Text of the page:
Blog by Andrew Peck

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"What do the terms 'nominee' and '72 hour clock' really mean?"

"What do the terms 'nominee' and '72 hour clock' mean?"

"Here are two questions about a contract on my listed property. The contract (from other brokerage as buyer’s agent) stated the name of buyer as "John Smith & or Nominee". There is no further definition about "nominee" elsewhere in the contract. Name of buyer is fake.

Question 1: Is this contract voidable as it is uncertain about the party of buyer ("and or nominee")? There is a 72-hour time clause in the contract which states:

"However, the Seller may, upon receipt of another acceptable offer after Feb 22/06, by delivering a written notice to the Buyer or the buyer's agent requiring the Buyer to remove all conditions from the contract within 72 hours of the delivery of the notice, not to include Sundays and Statutory Holidays. If the Buyer fails to remove all the conditions before the expiry of the notice period, the contract will terminate."

Question 2: Feb 22/06 is a Wednesday. A notice invoking the time clause was served prior to Feb 22/06 but the buyer agent says the 72-hour period starts only at 12:01AM on Feb 23 (Thursday) and ends at 12:01AM on Feb 27 (Monday). My question is: should the counting start from 00:00:00AM on Feb 23 (Thursday) and end at 11:59:59 PM on Feb 25 (Saturday), or end at the END of Feb 25 (so that the full 72 hours period has run)?"

My answer to question 1 is twofold. First, if it is known that the buyer who is signing the contract is a fake, then the realtor who drafted this contract should be reported to the Real Estate Council. Second, the question about using ‘or nominee’ has been covered by Legally Speaking Column 65 back in February 1985 (http://portal.realtorlink.ca/).

The reason we avoid using the term “or nominee” next to the buyer’s name is that the courts will sometimes rule that the contract is voidable for uncertainty. There is a general rule of thumb in determining the decision:

  • If the parties had intended that the buyer’s right to nominate another party did not relieve the buyer of his or her obligation to complete the transaction in the event that the nominee did not complete, then the courts will rule that the contract is not uncertain and the buyer is responsible for the consequence of failing to complete. 
  • If however, the evidence establishes that the buyer never intended to be bound personally to the seller but instead intended that the deal was truly going to be between the nominee and the seller, then the contract would likely be void for uncertainty.  he court can not enforce a contract that is unclear as to who the buyer really was intended.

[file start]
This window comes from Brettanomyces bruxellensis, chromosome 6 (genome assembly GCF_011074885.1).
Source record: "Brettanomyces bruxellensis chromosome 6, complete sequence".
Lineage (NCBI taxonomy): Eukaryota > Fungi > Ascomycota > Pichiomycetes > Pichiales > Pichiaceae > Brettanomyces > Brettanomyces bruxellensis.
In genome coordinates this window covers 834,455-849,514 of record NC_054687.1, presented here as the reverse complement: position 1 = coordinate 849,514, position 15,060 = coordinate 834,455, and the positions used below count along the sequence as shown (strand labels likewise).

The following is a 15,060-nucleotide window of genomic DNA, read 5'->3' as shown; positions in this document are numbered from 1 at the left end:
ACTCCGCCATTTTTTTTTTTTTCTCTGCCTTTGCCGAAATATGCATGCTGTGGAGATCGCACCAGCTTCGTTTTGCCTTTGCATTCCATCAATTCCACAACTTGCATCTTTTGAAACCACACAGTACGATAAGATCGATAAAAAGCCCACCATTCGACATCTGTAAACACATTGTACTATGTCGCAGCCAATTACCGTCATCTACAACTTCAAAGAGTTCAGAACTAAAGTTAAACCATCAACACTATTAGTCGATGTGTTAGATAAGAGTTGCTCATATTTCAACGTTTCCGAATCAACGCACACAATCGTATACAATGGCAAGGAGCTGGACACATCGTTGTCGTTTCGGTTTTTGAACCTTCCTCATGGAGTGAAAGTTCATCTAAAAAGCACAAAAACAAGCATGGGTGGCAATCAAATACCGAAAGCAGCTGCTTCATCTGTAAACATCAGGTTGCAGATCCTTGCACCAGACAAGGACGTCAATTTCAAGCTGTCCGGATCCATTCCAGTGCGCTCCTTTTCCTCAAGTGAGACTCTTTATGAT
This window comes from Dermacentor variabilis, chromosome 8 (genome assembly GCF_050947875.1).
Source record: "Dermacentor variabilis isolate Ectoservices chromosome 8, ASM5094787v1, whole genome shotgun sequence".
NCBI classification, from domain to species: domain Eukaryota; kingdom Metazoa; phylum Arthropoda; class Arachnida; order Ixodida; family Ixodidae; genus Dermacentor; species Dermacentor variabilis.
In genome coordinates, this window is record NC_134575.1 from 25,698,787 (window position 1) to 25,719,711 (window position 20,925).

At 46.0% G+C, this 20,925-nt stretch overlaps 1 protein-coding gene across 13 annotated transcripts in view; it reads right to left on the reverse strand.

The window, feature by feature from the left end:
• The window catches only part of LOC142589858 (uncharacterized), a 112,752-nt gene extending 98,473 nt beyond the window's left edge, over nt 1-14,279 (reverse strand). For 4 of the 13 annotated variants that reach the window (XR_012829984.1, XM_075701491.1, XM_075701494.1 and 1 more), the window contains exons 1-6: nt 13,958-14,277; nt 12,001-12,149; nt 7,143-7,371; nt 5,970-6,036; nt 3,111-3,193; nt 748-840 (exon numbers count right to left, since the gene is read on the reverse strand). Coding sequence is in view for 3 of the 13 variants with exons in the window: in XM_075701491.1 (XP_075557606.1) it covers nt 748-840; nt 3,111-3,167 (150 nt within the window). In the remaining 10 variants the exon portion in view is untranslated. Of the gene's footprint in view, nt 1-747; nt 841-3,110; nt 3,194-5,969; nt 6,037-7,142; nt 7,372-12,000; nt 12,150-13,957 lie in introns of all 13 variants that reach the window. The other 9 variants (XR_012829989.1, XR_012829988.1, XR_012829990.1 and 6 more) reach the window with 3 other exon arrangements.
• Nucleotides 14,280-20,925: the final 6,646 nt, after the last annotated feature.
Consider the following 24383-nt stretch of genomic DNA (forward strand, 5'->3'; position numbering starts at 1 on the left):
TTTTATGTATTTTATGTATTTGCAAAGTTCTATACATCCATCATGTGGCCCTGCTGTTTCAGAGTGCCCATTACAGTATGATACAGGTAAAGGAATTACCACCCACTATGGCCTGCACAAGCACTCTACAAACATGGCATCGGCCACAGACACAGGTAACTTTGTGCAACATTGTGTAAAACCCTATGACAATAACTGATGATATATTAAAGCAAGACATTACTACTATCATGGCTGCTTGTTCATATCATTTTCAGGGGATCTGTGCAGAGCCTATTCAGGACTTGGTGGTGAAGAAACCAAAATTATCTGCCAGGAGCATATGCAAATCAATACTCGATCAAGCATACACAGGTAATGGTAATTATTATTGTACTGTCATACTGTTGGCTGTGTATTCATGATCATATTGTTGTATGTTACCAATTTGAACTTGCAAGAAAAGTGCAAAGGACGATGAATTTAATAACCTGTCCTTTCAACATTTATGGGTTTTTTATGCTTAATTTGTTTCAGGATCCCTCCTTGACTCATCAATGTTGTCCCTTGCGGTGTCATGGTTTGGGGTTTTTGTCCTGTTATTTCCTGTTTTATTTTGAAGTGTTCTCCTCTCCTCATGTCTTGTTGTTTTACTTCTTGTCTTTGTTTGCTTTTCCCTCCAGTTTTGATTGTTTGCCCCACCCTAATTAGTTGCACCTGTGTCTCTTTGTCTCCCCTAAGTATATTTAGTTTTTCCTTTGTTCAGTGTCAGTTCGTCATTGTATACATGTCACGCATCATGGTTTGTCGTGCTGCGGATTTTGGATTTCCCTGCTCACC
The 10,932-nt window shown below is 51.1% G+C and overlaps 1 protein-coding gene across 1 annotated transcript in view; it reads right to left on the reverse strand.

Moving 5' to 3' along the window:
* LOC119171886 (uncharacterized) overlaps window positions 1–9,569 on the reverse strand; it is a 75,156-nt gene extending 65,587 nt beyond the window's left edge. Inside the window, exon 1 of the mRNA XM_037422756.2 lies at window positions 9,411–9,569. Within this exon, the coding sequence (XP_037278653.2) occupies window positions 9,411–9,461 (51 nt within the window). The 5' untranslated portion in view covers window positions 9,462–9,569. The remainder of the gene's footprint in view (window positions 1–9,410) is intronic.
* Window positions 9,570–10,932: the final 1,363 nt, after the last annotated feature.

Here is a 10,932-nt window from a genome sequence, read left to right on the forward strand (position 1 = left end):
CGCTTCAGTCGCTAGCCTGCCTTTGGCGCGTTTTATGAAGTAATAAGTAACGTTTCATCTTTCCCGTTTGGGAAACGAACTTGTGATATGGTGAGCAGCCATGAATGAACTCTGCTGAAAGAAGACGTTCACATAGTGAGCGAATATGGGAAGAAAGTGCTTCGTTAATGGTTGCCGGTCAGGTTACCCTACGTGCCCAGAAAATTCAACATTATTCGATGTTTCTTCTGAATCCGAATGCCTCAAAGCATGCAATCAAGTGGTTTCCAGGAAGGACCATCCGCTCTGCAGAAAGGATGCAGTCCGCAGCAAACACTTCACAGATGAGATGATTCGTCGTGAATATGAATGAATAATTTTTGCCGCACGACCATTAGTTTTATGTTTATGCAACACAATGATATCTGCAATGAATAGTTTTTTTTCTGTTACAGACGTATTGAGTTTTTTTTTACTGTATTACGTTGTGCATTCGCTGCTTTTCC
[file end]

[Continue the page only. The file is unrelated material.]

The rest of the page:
The problem is showing evidence that the buyer intended to be bound in any event. In order to avoid this confusion you should insert the following clause into the contract:

“The buyer agrees to remain liable to the seller under this contract notwithstanding that the buyer may nominate a third party to complete this transaction.”

The Real Estate Council advises Realtors to refrain from using “or nominee” in the buyer line of the contract. If you are the listing agent of a property and receive an offer with ‘or nominee” next to the buyer’s name, you should cross this out and have the seller initial the change and ask the buyer’s agent to clarify this with their buyer.  If the buyer intends to nominate another party, ask for those details to be spelled out in the contract. 

To answer the second question it seems to be asking, “When does the 72 hours start clicking?” It is important to remember that the 72 hours are just that, hours and not three calendar days. So a notice usually starts at the moment that it is deemed delivered (either in person or by electronic means (fax, etc.). Generally we don’t restrict a 72 hour clause to only being given after a certain date, but in this case the notice would start at the stroke of midnight and would end 72 hours later at the stroke of midnight. This question is asking if one second of time on Sunday morning would make all of Sunday a free day for the buyer. I don’t believe that would be seen as the intention of the parties and the contract would come to an end on Saturday night at midnight. In order to avoid this misunderstanding, you should use the form provided in the Licensee Practice Manual page 82 which outlines the time the notice period starts and ends in plain language. In the event of a dispute between the buyer and the seller, the realtor would advise the parties to seek legal advice. Further, if the Realtor were uncertain of the timing, then they should provide extra time on any subsequent back up offers for the seller’s subject removal to make sure such disputes do not occur. 

Finally, on this topic, it is necessary for the listing agent to provide proof of the delivery of the notice to the buyer or their agent. I caution you if you are using a home fax machine to send the notice – make sure your home fax machine has the correct date and time on it, otherwise you could be creating a problem for the seller.  You should always follow up delivery of notice (electronically) by a phone call to the other agent. If you are delivering the notice to the buyer agency office, you should ask for the name of the receptionist who receives the document and make a note of it in your file.

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